35 Burst results for "Reid"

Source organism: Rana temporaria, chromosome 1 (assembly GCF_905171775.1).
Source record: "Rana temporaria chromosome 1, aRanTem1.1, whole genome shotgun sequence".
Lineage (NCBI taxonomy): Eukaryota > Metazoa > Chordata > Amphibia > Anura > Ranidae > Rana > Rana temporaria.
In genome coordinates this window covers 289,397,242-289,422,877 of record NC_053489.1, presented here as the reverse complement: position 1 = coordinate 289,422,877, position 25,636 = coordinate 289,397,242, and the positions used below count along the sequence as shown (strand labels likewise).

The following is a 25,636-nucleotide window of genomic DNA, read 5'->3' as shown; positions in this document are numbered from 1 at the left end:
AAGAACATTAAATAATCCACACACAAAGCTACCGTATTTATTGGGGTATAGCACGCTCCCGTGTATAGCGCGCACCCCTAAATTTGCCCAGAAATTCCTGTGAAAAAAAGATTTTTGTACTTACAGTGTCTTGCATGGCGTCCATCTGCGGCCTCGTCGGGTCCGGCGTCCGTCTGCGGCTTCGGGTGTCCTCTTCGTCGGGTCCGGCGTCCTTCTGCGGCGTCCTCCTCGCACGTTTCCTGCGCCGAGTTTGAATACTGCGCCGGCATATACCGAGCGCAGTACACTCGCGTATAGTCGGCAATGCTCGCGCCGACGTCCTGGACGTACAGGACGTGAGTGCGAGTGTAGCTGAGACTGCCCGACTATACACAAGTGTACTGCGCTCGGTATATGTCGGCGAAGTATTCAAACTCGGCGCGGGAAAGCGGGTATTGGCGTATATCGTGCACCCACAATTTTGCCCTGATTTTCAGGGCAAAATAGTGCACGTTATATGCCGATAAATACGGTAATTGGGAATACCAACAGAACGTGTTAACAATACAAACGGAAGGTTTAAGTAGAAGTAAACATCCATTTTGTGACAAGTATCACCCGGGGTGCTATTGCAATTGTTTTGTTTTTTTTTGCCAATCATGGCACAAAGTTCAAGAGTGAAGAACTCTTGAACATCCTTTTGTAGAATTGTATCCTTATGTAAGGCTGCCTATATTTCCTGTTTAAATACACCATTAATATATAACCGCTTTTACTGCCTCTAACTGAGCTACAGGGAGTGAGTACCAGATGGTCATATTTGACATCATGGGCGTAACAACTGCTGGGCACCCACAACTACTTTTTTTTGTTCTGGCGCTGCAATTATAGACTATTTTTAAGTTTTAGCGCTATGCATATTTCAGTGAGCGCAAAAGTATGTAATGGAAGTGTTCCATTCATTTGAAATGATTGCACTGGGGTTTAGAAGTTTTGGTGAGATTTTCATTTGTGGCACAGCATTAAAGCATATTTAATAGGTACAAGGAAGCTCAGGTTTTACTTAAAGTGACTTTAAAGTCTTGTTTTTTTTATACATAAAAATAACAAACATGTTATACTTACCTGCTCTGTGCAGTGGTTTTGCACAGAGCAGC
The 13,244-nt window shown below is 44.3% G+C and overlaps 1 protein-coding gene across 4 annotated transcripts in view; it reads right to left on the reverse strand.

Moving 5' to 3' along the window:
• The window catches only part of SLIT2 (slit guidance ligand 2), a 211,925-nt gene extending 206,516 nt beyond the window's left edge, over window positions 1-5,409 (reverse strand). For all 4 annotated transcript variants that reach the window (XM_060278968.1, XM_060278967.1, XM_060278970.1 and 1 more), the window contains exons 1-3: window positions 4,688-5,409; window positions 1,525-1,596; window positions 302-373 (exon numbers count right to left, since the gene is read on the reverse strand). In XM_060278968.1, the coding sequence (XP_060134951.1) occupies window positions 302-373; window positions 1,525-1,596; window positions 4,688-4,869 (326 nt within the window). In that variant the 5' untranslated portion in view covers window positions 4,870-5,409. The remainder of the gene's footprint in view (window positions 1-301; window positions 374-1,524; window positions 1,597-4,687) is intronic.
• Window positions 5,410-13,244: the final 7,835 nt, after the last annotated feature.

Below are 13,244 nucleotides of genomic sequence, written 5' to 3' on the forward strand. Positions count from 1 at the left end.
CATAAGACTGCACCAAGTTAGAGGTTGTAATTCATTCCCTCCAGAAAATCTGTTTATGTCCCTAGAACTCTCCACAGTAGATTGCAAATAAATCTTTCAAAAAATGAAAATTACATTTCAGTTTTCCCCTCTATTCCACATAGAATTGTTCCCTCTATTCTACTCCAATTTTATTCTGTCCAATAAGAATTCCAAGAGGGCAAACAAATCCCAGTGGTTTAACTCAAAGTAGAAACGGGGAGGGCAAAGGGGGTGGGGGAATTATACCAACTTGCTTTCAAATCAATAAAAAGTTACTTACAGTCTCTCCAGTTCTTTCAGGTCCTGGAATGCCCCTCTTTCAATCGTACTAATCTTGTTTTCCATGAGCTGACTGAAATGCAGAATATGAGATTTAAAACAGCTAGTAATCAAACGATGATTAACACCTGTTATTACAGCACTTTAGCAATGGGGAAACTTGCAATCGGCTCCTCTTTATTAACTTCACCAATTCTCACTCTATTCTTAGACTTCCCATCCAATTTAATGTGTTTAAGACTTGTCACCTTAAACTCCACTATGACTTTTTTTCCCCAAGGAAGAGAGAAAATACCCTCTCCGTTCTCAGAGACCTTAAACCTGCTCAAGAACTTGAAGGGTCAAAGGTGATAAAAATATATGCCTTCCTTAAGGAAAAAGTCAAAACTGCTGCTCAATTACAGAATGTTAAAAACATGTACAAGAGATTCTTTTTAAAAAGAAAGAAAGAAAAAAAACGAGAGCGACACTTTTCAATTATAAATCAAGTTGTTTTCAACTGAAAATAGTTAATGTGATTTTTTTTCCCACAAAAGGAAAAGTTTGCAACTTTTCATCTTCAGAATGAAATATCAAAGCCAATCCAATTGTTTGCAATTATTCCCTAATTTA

A highlight from AFC Favorite & Our Midseason Awards